Manley Stacey Civil War Letters

From the collection of the Historical Society of Oak Park and River Forest, Illinois

August 19, 1863

Elmira Barracks No 1
Aug 19th 5,30 PM

Dear Father

I have just read your letter of the 18th & will answer immediately.

In regard to Charlie he has behaved all right since he has been here, we have staid in the Barracks, most of the time he has been here, All the sights in Elmira, can be seen in 2 Hours, so I have [ran] but little. This morning Charlie, Rice & I went down to a little lake, about a mile & a half, from here. There we had a pretty good time. I think he has enjoyed himself since he has been here. Charlie says he made arrangements with George Francisco, to meet him at Geneva, on Saturday morning, he says he will be home on Saturday, with out fail. He has not spent much money, since he has been here, but a very little.

In regard to my next Furlough, if nothing happens, I shall get one Monday of Tuesday. I think now I can get off then. There was a little trouble today, the General refused to sign all the Furloughs, that was sent down, that I think will wear off, in a day or two, When I return, I shall come to Clifton & stay all night, & Charlie meet me there. I should like to go, to Auburn while Home this time, if possible. I do not think I should have any trouble in getting a pass for Pen Yan (Penn Yan), over Sunday, it will depend upon how busy we are.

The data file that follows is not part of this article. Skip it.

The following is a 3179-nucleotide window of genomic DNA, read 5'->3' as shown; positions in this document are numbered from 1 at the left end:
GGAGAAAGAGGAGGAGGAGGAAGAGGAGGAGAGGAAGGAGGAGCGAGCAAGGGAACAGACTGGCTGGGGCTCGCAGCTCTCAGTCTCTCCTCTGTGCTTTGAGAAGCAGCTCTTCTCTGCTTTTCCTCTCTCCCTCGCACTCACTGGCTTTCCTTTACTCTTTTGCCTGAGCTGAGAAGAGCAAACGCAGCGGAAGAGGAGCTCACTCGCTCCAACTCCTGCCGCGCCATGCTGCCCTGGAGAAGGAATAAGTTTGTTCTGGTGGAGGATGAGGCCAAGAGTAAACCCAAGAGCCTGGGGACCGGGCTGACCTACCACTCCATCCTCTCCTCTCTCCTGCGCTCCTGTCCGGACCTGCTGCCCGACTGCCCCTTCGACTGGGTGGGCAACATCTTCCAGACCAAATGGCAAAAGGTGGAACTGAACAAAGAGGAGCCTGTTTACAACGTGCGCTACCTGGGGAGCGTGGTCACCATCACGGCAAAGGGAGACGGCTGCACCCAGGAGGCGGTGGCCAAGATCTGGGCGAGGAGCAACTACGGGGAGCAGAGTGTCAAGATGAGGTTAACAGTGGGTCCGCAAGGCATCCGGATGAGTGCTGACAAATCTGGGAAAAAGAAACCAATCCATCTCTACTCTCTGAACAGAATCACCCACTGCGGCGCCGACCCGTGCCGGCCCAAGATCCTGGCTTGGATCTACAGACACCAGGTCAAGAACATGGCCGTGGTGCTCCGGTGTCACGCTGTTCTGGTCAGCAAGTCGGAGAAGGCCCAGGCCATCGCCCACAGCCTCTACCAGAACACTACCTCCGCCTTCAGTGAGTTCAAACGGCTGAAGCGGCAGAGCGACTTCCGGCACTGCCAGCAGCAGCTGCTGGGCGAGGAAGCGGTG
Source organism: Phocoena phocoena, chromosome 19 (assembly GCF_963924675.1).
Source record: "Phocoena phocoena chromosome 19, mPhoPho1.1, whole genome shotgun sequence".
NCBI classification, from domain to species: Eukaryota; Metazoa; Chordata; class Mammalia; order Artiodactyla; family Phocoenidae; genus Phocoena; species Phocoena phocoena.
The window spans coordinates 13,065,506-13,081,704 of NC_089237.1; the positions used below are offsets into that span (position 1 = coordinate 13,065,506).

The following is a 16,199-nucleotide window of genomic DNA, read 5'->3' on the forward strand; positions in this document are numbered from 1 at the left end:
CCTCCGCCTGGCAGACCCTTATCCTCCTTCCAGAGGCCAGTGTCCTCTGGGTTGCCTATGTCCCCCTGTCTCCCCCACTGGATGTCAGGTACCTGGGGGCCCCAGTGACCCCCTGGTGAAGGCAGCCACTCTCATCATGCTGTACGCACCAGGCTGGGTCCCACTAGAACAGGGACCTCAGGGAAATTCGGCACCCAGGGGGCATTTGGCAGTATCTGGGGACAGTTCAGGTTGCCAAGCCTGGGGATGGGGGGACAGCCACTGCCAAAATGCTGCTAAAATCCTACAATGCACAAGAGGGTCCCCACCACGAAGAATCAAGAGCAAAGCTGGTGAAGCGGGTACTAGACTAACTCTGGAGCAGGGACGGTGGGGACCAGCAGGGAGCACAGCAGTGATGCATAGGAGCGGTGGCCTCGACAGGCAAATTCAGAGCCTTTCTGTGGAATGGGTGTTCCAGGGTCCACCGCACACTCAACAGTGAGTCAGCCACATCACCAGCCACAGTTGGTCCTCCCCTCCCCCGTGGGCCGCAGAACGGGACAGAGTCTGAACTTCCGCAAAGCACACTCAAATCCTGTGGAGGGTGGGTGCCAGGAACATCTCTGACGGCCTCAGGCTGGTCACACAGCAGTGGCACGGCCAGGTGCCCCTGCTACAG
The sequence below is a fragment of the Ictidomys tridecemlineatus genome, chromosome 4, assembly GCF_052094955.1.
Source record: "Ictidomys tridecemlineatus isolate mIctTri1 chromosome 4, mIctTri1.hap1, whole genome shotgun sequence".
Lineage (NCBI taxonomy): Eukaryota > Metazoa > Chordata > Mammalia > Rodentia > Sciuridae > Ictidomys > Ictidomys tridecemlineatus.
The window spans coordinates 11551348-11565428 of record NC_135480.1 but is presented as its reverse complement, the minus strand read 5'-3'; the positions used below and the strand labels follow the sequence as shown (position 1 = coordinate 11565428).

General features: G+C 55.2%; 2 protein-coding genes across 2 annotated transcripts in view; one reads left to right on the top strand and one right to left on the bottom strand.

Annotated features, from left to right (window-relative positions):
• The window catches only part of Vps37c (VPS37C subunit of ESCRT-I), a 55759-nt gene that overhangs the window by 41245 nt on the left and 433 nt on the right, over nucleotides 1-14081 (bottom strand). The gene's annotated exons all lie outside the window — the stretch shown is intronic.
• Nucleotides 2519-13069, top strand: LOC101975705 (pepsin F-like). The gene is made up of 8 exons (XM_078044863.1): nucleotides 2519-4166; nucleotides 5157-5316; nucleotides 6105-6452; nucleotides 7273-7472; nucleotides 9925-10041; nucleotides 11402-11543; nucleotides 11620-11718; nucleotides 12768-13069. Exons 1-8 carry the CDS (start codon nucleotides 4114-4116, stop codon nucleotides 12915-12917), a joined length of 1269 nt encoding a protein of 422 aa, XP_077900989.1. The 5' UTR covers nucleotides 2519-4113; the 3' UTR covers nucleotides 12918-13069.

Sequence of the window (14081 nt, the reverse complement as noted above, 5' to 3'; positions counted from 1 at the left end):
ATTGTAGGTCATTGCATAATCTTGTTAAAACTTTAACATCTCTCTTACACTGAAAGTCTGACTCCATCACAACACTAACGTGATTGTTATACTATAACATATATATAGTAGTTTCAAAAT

We have not got a conscript here today all left. Our Lieut told me today, that we were back in the 22d Corps, I hope not, I prefer the 2nd by all means. It is reported here tonight that our Corps, has fallen back on Alexandria.

Nothing new in Camp
My love to all


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Manley Stacey

born October 29, 1842

died December 26, 1863

Written during the battle of Gettysburg, July 1-3, 1863

"When we camped last, we could see the wounded coming in, those that were able to walk, and the cavalry horses coming in riderless. This showed us that something was going on...I think this will be an awful battle very soon and of course we are in for it...It is a sad sight to see the wounded brought in on stretchers, the poor boys all covered with blood & as pale as death.

"Last night at 4 PM we were ordered to march and form in Line of battle on our left. After a great deal of confusion, we got formed and then we were ordered to advance, right in the face of the rebel guns who were firing their grape and canisters into us by wholesale...After a great deal of marching and counter marching, we were ordered to charge on a rebel battery. We were now right in front of our canons, advancing on their guns, the rebel sharpshooters in our rear picking off our officers. This was an awful time the shells taking the men down by ranks. While we were marching, a man was shot, and the Blood was spilling all over my face, it perfectly Blinded me.

"At 1 PM we were shelled by 100 guns, all concentrated on the force supporting the battery. There we laid behind a stone wall, the shells passing over us and killing the men all around me. Three men were killed and thrown across me, covering me with blood. While we were laying here, a shell struck a stone in the wall and killed a man throwing the man across my legs and the stone striking me in the back & doubling me up.

"We have got about 18 men now in the Company fit for duty and 150 in the Regiment. We went in the fight with over 400, and have yet now 150."

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